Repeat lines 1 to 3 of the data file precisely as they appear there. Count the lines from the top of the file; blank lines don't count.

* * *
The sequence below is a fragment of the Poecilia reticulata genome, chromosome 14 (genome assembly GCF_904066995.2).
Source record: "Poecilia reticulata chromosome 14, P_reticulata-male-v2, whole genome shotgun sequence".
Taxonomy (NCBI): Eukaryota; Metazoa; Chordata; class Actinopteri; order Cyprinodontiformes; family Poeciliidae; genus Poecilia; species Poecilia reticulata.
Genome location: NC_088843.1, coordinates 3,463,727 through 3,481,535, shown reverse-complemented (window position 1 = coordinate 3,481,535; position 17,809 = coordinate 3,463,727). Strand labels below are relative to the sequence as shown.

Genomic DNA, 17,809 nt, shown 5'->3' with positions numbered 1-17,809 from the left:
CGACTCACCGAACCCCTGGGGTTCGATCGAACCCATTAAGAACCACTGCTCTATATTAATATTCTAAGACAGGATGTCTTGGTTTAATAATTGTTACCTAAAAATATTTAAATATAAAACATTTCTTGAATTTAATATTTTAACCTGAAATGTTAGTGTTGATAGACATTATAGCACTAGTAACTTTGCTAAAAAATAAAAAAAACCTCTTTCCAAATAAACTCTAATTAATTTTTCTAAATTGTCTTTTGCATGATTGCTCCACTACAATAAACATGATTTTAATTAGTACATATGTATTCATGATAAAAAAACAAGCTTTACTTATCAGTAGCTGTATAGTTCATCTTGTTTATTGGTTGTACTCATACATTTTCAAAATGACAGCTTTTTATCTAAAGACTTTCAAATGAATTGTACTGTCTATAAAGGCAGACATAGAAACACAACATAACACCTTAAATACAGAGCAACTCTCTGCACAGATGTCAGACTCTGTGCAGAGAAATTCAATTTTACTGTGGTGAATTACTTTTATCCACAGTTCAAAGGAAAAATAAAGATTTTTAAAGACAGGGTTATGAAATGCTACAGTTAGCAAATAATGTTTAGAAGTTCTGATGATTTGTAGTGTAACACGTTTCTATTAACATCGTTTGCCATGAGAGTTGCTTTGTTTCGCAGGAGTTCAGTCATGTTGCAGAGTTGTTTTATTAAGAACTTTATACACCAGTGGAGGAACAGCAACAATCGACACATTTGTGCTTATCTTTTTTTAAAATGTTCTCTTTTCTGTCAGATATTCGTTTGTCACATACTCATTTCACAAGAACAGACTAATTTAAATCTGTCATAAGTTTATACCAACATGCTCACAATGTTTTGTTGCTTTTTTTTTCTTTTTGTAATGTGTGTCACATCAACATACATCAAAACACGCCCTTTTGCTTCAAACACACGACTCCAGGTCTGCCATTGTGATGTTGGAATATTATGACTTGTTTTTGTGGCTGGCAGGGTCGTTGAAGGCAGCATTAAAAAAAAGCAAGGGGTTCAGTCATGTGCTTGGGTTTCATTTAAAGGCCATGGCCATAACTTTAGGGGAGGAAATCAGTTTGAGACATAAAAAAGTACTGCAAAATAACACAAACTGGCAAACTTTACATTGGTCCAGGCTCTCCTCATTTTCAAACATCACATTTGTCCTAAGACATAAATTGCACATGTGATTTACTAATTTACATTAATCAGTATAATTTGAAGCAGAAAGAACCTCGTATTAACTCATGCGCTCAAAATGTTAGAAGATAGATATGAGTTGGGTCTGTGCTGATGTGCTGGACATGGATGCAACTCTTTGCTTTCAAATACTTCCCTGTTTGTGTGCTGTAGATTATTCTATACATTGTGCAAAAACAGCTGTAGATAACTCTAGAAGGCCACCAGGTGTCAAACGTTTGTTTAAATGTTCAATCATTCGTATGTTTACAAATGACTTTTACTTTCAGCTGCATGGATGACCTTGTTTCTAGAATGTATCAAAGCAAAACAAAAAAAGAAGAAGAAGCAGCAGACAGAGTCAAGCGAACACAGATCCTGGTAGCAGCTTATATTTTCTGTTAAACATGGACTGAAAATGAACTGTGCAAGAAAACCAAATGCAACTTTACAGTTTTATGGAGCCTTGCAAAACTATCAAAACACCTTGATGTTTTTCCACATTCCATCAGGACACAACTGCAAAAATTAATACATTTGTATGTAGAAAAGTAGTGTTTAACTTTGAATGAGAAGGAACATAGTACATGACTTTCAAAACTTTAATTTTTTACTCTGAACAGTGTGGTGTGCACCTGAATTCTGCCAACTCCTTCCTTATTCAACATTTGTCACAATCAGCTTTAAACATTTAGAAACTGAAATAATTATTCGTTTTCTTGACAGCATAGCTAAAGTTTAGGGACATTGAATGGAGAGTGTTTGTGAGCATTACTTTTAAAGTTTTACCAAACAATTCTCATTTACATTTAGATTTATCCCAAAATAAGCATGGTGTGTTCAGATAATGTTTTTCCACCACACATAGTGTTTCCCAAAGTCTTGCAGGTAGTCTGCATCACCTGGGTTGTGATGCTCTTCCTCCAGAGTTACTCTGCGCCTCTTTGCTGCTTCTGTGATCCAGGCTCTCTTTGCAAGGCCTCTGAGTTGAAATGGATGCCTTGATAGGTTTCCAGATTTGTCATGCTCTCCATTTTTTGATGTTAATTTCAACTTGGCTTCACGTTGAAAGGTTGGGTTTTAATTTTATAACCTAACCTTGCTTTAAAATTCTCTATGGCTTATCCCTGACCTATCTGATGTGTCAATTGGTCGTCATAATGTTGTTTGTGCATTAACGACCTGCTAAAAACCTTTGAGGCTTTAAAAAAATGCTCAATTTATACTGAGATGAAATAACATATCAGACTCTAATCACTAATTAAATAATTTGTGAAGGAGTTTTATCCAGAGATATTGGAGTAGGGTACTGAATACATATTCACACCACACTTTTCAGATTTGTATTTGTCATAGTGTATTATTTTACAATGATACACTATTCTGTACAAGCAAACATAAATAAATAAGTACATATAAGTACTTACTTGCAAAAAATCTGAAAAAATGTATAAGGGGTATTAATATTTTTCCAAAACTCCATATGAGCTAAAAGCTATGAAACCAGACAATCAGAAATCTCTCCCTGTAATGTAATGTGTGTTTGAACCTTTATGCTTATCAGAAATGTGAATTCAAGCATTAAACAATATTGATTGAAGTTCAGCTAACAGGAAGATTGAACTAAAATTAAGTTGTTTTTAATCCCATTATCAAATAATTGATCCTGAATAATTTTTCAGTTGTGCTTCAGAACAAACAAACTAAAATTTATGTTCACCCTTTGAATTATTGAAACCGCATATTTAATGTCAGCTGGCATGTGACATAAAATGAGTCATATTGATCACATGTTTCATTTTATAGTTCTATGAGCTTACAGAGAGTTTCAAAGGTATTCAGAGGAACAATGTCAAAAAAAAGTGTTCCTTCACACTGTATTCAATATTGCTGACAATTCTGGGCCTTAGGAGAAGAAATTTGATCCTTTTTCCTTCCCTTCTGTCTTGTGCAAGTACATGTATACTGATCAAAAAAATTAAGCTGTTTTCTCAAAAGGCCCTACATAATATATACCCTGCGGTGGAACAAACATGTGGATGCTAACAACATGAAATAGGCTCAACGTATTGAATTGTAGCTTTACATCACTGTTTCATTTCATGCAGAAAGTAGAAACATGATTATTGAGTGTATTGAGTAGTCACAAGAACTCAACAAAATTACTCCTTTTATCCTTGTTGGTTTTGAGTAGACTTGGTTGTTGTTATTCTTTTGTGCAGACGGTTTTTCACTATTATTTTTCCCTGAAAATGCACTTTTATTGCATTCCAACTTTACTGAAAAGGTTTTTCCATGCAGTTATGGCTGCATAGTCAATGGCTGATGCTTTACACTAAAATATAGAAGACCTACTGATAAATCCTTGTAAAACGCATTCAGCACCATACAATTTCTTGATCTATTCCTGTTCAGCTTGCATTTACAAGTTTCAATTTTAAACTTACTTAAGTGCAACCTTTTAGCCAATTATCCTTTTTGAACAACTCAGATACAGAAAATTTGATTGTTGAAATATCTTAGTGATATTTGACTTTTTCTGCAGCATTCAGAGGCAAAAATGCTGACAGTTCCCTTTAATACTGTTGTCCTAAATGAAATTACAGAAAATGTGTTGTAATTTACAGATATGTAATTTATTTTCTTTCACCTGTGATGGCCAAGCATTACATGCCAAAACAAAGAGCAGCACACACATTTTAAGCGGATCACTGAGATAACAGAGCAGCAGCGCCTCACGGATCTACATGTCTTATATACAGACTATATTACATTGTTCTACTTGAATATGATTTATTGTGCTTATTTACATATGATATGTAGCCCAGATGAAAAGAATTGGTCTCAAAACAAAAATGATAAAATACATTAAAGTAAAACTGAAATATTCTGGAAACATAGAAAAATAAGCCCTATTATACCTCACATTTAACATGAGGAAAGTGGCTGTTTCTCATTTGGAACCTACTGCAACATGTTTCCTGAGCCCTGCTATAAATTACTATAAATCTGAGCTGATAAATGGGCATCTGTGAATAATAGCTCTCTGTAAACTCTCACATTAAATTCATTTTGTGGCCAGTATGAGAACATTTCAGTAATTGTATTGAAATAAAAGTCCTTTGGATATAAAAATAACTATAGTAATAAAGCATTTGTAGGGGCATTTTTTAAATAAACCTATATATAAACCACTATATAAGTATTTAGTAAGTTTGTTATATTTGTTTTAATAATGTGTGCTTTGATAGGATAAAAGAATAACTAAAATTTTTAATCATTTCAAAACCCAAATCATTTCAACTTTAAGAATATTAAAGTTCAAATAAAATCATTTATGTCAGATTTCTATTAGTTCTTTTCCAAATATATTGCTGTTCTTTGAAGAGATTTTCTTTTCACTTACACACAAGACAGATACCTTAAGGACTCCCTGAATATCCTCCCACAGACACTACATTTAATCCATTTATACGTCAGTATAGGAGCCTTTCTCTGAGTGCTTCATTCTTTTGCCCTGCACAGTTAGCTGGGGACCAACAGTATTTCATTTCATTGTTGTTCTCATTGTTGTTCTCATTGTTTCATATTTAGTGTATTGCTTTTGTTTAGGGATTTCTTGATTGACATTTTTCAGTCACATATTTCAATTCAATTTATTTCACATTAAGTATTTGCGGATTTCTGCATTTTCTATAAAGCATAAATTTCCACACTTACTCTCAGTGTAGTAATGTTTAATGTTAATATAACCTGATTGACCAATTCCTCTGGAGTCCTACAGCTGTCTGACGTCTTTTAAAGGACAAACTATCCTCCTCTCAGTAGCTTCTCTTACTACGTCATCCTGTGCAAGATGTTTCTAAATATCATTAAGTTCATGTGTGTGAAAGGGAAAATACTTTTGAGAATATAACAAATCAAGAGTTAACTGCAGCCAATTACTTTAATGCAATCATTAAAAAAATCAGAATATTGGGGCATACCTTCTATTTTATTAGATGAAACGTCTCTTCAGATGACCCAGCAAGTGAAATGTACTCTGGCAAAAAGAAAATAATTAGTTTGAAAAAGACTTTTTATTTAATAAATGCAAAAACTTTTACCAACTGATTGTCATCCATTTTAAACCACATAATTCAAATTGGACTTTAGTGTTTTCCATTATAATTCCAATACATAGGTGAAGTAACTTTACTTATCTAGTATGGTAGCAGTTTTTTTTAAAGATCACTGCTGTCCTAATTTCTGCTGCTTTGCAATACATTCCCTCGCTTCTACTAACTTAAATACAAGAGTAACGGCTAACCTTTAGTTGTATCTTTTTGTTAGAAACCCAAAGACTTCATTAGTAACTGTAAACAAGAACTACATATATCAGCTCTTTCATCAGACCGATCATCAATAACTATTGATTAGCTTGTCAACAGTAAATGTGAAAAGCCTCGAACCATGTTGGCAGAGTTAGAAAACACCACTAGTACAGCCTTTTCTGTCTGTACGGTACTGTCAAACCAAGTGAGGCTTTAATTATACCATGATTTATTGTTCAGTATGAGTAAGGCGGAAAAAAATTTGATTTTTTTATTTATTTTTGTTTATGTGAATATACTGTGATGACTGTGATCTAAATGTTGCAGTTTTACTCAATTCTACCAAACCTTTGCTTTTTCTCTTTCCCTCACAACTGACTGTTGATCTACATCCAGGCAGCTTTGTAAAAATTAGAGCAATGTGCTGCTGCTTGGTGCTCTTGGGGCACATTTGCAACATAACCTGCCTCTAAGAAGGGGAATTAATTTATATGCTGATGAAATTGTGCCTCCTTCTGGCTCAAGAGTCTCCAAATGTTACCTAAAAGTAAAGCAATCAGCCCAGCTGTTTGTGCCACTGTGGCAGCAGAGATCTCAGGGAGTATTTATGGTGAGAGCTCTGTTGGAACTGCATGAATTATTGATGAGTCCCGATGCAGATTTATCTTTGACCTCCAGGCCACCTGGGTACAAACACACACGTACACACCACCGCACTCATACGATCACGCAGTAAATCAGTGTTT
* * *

The sequence below is a fragment of the Poecilia reticulata genome, chromosome 14 (genome assembly GCF_904066995.2).
Source record: "Poecilia reticulata chromosome 14, P_reticulata-male-v2, whole genome shotgun sequence".
Taxonomy (NCBI): Eukaryota; Metazoa; Chordata; class Actinopteri; order Cyprinodontiformes; family Poeciliidae; genus Poecilia; species Poecilia reticulata.